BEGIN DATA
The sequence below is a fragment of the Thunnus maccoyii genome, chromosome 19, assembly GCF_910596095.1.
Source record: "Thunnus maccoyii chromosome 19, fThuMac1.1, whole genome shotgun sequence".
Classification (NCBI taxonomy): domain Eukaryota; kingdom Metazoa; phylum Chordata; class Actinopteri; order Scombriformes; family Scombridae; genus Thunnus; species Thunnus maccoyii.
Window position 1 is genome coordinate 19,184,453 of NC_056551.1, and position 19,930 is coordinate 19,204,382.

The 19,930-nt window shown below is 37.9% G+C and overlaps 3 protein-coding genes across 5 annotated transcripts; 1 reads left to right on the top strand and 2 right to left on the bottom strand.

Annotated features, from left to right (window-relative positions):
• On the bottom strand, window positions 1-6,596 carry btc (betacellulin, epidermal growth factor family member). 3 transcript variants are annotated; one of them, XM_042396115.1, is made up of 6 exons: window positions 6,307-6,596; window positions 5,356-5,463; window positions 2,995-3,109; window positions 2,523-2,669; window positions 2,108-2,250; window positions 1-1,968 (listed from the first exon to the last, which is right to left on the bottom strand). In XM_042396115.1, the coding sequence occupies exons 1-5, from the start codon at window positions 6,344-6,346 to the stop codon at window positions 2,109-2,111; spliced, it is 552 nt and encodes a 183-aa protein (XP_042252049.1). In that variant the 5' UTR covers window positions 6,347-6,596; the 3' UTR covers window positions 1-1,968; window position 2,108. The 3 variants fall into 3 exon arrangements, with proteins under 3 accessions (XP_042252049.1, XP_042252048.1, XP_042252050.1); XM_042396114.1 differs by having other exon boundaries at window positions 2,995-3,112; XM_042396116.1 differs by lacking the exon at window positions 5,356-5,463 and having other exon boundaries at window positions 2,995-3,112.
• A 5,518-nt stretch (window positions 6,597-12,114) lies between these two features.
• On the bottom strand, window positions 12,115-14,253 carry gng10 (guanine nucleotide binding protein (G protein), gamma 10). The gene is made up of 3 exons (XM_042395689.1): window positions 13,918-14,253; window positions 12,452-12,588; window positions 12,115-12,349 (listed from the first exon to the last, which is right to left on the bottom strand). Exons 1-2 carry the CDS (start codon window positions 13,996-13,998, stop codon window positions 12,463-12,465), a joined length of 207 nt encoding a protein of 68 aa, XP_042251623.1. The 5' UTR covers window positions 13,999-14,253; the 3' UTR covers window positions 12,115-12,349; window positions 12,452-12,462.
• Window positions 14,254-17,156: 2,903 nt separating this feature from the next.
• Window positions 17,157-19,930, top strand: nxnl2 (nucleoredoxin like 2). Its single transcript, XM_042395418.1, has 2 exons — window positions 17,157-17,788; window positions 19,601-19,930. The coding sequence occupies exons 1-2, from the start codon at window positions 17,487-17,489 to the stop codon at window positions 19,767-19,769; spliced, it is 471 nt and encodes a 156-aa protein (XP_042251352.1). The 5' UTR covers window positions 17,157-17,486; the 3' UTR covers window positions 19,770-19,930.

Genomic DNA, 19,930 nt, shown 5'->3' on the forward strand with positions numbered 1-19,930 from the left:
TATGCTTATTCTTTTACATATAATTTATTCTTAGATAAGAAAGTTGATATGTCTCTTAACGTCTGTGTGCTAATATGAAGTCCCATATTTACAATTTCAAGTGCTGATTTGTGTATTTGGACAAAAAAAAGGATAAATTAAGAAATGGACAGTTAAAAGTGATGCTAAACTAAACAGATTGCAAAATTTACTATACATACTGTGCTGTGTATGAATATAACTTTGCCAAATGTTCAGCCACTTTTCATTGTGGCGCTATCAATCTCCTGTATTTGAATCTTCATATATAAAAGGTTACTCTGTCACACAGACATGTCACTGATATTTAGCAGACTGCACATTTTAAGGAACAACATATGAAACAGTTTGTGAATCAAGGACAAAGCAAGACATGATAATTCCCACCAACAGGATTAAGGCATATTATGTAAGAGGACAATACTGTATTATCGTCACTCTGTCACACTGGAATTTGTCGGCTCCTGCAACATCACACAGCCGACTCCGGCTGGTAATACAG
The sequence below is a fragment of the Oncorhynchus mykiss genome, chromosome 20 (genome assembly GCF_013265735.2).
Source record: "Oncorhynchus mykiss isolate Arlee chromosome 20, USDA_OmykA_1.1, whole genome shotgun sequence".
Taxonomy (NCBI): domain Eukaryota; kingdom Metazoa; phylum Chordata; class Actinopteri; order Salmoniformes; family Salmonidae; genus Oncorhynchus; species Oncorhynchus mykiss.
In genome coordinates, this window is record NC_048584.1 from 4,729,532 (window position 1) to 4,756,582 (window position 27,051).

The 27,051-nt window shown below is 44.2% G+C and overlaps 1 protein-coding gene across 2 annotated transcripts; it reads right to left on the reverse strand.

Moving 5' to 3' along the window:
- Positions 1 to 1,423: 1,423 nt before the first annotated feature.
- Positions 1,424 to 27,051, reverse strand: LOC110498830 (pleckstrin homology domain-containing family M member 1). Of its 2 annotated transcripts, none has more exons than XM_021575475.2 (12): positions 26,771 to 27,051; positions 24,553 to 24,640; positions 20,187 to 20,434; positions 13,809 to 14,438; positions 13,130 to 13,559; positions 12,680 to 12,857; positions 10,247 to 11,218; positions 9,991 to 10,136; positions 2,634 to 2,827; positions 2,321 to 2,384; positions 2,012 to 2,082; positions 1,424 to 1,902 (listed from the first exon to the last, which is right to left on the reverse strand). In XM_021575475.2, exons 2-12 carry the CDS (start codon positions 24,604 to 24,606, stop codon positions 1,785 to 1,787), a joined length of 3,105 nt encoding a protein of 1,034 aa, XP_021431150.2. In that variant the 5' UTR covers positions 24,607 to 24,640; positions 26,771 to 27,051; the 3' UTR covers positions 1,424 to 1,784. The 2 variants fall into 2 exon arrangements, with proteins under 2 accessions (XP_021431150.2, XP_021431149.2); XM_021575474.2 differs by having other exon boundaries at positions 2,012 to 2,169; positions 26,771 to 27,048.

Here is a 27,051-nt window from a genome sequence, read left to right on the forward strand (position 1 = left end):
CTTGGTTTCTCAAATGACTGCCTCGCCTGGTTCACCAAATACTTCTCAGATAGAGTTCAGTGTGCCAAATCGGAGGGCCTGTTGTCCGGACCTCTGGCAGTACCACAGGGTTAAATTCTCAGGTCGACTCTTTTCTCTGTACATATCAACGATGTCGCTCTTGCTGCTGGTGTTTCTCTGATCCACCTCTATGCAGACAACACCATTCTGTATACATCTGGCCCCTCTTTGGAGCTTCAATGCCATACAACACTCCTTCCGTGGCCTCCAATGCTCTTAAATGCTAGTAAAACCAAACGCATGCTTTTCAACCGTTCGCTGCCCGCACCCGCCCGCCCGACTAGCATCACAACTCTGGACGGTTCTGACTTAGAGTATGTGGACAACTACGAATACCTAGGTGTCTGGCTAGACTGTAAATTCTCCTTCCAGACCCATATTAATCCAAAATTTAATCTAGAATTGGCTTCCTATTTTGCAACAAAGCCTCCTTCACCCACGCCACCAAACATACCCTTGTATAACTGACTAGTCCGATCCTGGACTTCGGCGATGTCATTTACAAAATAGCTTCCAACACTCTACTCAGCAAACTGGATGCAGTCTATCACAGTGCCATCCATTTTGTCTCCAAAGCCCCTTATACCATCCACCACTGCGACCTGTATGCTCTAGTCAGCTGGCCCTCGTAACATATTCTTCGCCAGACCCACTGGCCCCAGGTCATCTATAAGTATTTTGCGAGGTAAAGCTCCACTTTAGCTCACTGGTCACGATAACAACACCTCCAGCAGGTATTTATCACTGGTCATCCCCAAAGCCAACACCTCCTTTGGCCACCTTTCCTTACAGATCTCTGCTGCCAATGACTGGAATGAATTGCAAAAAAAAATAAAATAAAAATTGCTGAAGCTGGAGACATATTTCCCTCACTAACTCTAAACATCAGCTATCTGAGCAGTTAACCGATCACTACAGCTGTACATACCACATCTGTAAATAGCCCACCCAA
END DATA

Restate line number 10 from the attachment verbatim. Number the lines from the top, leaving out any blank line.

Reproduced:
• Window positions 14,254-17,156: 2,903 nt separating this feature from the next.